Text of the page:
Common Content Marketing Mistakes To Avoid

You’ve always been marketing. First it was search marketing, then social media marketing, and now you’re looking at the latest thing–the combination of search and social called content marketing. But, as with anything, there are the right ways and the wrong ways to do content marketing. Here are three kinds of mistakes we see content marketers make all the time, and ways to avoid them.

Confusing Channels for Strategies
Number 1 on the list of common mistakes is picking a channel before they’ve defined a strategy. They just absolutely need to “do” Facebook or Twitter or Pinterest. It may be fairly obvious that a particular channel is the right choice based on observing what your competitors are doing and where your audience lives. But when you put the channel cart before the strategy horse, you’re going nowhere fast.

A better approach is to take a more complete view of the audience – what are their interests? What are their pain points? Can you segment them by interest? From there you can build a picture of the kind of content you need to create to engage with your audience. It just might be the case that the content that makes most sense for you doesn’t lend itself to Twitter’s 140-character format. Pinterest might be a better choice. But you’d never know that if you started with the assumption that Twitter was the place for you because “all the other kids are doing it.”

Concentrating on Lead Generation Rather Than Engagement
This can be tough, and a bit confusing. Yes, you have to measure the success of your efforts. And yes, you’d better be measuring something of bottom line/top line value if you have any hope of defending your budgets to the folks whose titles start with capital C’s. (As in Chief something Officer, who probably doesn’t care how many “likes” you have.)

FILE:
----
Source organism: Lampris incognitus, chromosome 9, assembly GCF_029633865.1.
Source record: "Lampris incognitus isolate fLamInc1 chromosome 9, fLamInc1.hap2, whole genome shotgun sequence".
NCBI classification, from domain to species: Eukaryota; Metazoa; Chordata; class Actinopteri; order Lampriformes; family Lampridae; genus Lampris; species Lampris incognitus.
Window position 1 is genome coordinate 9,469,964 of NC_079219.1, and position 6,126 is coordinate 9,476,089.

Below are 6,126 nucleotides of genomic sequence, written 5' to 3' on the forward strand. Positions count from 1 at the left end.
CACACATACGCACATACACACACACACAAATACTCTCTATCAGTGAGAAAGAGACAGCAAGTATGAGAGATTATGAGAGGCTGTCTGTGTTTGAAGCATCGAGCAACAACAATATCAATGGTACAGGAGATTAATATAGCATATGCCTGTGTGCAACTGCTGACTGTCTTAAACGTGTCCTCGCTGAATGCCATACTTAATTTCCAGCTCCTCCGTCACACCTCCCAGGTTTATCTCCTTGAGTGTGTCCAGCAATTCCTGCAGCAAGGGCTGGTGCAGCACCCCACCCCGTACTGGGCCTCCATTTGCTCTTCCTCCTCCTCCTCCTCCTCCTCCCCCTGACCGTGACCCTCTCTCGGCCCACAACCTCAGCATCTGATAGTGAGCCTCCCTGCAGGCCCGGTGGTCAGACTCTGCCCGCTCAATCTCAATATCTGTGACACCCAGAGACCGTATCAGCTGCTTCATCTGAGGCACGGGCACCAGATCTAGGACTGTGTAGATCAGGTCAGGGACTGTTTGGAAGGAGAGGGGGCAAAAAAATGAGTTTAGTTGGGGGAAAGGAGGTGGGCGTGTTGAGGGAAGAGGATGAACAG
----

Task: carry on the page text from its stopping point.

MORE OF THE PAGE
But as important as lead generation and resulting sales are to any marketing effort, content marketing is unique in that engagement over the long term can yield much deeper and steadier results.

The goal isn’t necessarily to ask for the sale at every opportunity. (Does anything think “always be closing” is still a viable strategy?) It’s to foster engagement that moves the buyer to the next step in his or her buying process. It’s not about your sales cycle.

That’s why a variety of content aimed at audience members in the various stages of the buying cycle will be more productive at keeping your cash registers ringing consistently.

Swinging for the Fences
Pardon the sports metaphor. I know everyone’s not a fan. But everyone loves the idea of being the next viral sensation.

Forget it. Entire industries – music, movies, books – haven’t figured out whether the eight- or nine-figure investments they make will connect with their target audiences. And they’re throwing a lot more resources at the problem than you ever could.

Instead, think of ways to create a steady stream of solid content. A break-out hit would be great, but don’t let chasing it distract you from keeping your audience consistently interested in your message.

There are a lot of ways to succeed with content marketing. You can blaze your own path rather than following in the tried and true footsteps of colleagues and competitors already seeing success. In fact, blazing your own path can be a great way to differentiate yourself. Just be sure not to think the latest, greatest, hot new thing is somehow immune to marketing truisms that have stood the test of time.

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